Cahill was the eldest of four brothers born in Chicago. He was sent to the ISSCS* in Normal, IL at the age of eight after his parents’ separation. As a teenager, he was part of the lightweight track and field team of Felmley Junior High. In 1936, Cahill double lettered in both track and baseball, proudly joining the popular Letterman’s Club. Sadly, his life was cut short at the age of 16. While picking beans for a local farmer, he began experiencing severe stomach pains and quickly succumbed to a ruptured appendix. Weekend Performances Only.
To read Francis Cahill's biography, please click here.
Stevenson served as Governor of Illinois from 1949-1953. He proved to be a popular public speaker, gaining a national reputation as a spirited intellectual, with a self-deprecating sense of humor to match. Principal among his achievements as governor were reforming the state police, cracking down on illegal gambling, and improving state highways. He sought, with mixed success, to cleanse the Illinois state government of corruption. Stevenson's push for an improved state constitution began the process of constitutional change, which was later realized in 1970, five years after his death. Featured in 1997 and 2014.
To read Adlai E. Stevenson's biography, please click here.
Though not related to the well-known family that founded Funks Grove, Henry Funk had a similar connection to the rich, fertile land of the Prairie State as a well-known horticulturist. Around 1914, Funk came to be in charge of the Lilly Orchard, an established company just outside the town of Mackinaw in Tazewell County that grew high grade fruits and nuts for market. Funk was also a longtime beekeeper and raised prize-winning poultry for a number of years.
To read Henry Funk's biography, please click here.
Featured with Clyde Noble.
Noble showcased her singing and dancing talents as a young girl throughout her homeland of Great Britain. At the age of 14, Noble embarked on the next stage of her career by joining the Kaufman Bicycle Troupe, eventually earning the title of “the world’s most accomplished lady bicyclist.” In 1904, while her troupe was performing with the Ringling Brothers Circus, she met her future husband, Clyde Noble, a fellow circus performer. They were married in 1908 and 15 years later, after having settled in Bloomington, helped found the Bloomington Community Players. First featured in 1997.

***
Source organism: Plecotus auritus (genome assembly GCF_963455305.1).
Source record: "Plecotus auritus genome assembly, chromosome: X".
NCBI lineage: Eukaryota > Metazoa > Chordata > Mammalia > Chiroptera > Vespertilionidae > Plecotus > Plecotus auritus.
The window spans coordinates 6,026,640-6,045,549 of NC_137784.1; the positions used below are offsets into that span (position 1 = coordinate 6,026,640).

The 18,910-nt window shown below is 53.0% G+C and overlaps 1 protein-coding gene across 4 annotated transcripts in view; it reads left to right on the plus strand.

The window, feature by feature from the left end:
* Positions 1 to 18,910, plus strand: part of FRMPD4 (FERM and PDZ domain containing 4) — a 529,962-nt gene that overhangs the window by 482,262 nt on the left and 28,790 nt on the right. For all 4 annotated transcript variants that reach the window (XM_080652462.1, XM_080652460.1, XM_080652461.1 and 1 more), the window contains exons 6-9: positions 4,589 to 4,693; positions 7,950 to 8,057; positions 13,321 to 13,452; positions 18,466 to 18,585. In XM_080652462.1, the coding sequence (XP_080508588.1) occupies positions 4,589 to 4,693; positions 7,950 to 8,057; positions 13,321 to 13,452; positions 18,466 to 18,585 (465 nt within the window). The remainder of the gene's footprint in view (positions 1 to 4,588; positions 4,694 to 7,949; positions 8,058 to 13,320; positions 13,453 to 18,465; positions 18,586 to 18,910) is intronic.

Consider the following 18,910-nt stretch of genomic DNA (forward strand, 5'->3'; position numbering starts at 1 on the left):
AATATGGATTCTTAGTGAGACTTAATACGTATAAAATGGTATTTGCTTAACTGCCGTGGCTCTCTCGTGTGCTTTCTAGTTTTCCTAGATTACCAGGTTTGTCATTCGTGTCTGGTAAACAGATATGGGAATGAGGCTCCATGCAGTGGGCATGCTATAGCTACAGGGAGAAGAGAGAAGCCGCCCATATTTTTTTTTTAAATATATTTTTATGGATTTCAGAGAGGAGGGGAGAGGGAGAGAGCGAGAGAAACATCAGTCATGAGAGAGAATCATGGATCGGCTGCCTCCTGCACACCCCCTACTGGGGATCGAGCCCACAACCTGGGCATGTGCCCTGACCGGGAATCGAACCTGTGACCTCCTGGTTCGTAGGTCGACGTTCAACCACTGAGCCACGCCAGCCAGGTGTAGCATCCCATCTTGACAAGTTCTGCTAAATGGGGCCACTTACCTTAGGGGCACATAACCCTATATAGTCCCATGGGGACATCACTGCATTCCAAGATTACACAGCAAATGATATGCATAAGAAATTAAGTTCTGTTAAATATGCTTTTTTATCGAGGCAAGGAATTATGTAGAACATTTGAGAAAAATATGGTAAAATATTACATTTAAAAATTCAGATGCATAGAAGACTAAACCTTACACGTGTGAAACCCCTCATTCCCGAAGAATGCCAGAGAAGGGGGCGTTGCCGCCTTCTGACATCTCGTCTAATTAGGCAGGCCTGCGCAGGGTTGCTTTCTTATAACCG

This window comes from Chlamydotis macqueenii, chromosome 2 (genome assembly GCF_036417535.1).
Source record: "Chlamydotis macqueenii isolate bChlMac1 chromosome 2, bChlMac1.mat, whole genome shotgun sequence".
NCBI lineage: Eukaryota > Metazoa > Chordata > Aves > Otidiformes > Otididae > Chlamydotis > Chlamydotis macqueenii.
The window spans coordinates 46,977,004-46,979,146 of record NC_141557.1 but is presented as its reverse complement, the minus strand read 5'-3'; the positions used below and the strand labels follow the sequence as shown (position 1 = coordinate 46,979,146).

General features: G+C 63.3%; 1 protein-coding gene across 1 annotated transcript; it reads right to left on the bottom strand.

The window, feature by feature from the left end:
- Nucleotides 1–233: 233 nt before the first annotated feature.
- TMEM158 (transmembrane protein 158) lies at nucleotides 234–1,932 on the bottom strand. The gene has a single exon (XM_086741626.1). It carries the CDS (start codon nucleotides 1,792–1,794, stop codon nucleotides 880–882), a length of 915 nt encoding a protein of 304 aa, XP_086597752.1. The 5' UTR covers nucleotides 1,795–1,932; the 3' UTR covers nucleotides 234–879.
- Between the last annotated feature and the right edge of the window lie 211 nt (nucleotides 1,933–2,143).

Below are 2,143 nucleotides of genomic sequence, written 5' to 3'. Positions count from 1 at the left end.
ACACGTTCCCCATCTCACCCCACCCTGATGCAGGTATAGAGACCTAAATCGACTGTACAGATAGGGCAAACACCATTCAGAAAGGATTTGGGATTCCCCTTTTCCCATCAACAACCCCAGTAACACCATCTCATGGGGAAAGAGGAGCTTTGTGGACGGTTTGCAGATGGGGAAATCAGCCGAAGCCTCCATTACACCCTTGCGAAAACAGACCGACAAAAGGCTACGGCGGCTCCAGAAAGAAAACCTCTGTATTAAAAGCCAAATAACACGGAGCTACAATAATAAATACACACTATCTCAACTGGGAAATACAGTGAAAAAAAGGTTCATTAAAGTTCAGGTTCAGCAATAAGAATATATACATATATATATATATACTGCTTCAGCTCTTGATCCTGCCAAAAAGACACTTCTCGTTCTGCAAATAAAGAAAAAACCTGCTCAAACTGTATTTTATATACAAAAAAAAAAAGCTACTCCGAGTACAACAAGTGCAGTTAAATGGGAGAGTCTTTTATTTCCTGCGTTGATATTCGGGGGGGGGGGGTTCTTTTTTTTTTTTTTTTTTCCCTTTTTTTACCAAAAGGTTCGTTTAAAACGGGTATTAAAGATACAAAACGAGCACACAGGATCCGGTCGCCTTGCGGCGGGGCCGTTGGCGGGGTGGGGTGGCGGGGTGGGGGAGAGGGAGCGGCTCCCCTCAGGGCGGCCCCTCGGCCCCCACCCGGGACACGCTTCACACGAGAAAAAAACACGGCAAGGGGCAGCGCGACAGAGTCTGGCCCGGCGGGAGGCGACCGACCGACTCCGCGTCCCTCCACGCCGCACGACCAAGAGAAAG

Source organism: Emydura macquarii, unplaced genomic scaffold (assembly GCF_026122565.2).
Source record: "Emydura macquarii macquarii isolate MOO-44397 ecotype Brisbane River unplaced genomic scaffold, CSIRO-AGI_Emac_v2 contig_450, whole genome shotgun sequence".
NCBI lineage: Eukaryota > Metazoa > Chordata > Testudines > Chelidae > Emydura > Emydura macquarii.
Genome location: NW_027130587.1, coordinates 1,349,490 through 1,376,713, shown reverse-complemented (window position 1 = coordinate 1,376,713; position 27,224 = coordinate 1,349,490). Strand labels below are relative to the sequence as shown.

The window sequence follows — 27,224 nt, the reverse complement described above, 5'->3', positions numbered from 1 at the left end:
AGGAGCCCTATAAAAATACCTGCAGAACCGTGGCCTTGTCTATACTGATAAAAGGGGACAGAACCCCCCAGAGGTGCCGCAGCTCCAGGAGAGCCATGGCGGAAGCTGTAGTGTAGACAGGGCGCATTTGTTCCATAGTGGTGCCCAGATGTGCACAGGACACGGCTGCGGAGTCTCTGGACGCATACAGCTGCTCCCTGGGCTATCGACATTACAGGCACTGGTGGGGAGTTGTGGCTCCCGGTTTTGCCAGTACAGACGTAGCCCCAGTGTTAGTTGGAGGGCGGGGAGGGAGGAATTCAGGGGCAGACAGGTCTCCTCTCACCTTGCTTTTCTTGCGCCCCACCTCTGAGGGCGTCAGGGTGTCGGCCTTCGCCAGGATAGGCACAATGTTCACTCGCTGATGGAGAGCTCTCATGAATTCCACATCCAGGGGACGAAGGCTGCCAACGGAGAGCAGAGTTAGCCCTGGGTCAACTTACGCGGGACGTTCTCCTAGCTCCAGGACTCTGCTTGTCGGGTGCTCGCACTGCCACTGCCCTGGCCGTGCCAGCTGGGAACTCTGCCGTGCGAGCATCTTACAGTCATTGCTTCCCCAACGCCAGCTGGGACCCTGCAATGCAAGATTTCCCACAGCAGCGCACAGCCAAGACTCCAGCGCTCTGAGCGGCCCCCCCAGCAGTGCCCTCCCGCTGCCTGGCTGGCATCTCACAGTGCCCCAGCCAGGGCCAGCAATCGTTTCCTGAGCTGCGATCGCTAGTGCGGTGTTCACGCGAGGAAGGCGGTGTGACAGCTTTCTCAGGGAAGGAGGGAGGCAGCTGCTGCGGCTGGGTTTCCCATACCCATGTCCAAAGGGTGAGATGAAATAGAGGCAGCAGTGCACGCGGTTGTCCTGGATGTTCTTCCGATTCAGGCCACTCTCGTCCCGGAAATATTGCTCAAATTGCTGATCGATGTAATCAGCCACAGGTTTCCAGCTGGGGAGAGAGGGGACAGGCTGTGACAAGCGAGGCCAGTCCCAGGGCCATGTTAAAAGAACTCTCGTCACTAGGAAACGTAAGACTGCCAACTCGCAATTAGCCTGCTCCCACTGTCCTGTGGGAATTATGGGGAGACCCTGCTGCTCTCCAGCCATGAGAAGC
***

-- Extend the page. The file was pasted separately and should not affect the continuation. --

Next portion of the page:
To read Emily Noble's biography, please click here.
Featured with Emily Vecchi Noble.
A jeweler’s apprentice as a teenager, Clyde Noble readily took to aerial acrobatics in 1904, following in the footsteps of his older brother Charles. It was in the circus that Noble met and married Emily Vecchi. The couple then embarked on a long career together until their retirement in 1918, when they settled in Bloomington and Noble resumed his work as a jeweler. Noble had a long and honorable record of civic service in Bloomington-Normal, working for the McLean County Chapter of the American Red Cross and helping organize Bloomington’s Community Players Theatre.
To read Clyde Noble's biography, please click here.
Jane Hendryx came to Illinois at the age of 17 via a covered wagon, arriving at a two-room log cabin on a farm being carved out of the wilderness. She recalled there were still “plenty of Indians,” and her family traveled 30 to 60 miles for provisions. Hendryx considered her new home “a very wild country.” A devout Methodist, a young Jane often accompanied her father on horseback when he preached his circuit. When she died at the age of 95 years, she was living in a city teeming with industry and commerce.
To read Jane Hendryx's biography, please click here.
"Anna" Clark was a woman of great pride, independence, and intelligence. Born in Kentucky, her parents died when she was five, leaving her to be raised by her older sister. After coming to Bloomington in 1916 and working first as domestic help, she operated a Workingman’s Social Club with her first husband, followed by 12 years at Livingston and Son’s department store. In the early 1940s, Clark began a 20-year career at the ISSCS.* During that same time, she opened up a boarding house for black men attending Illinois State Normal University, as they were not allowed to reside on campus.
To read Anna Clark's biography, click here.
To read biographies of past cemetery walk characters, visit the biographies page of our online resources.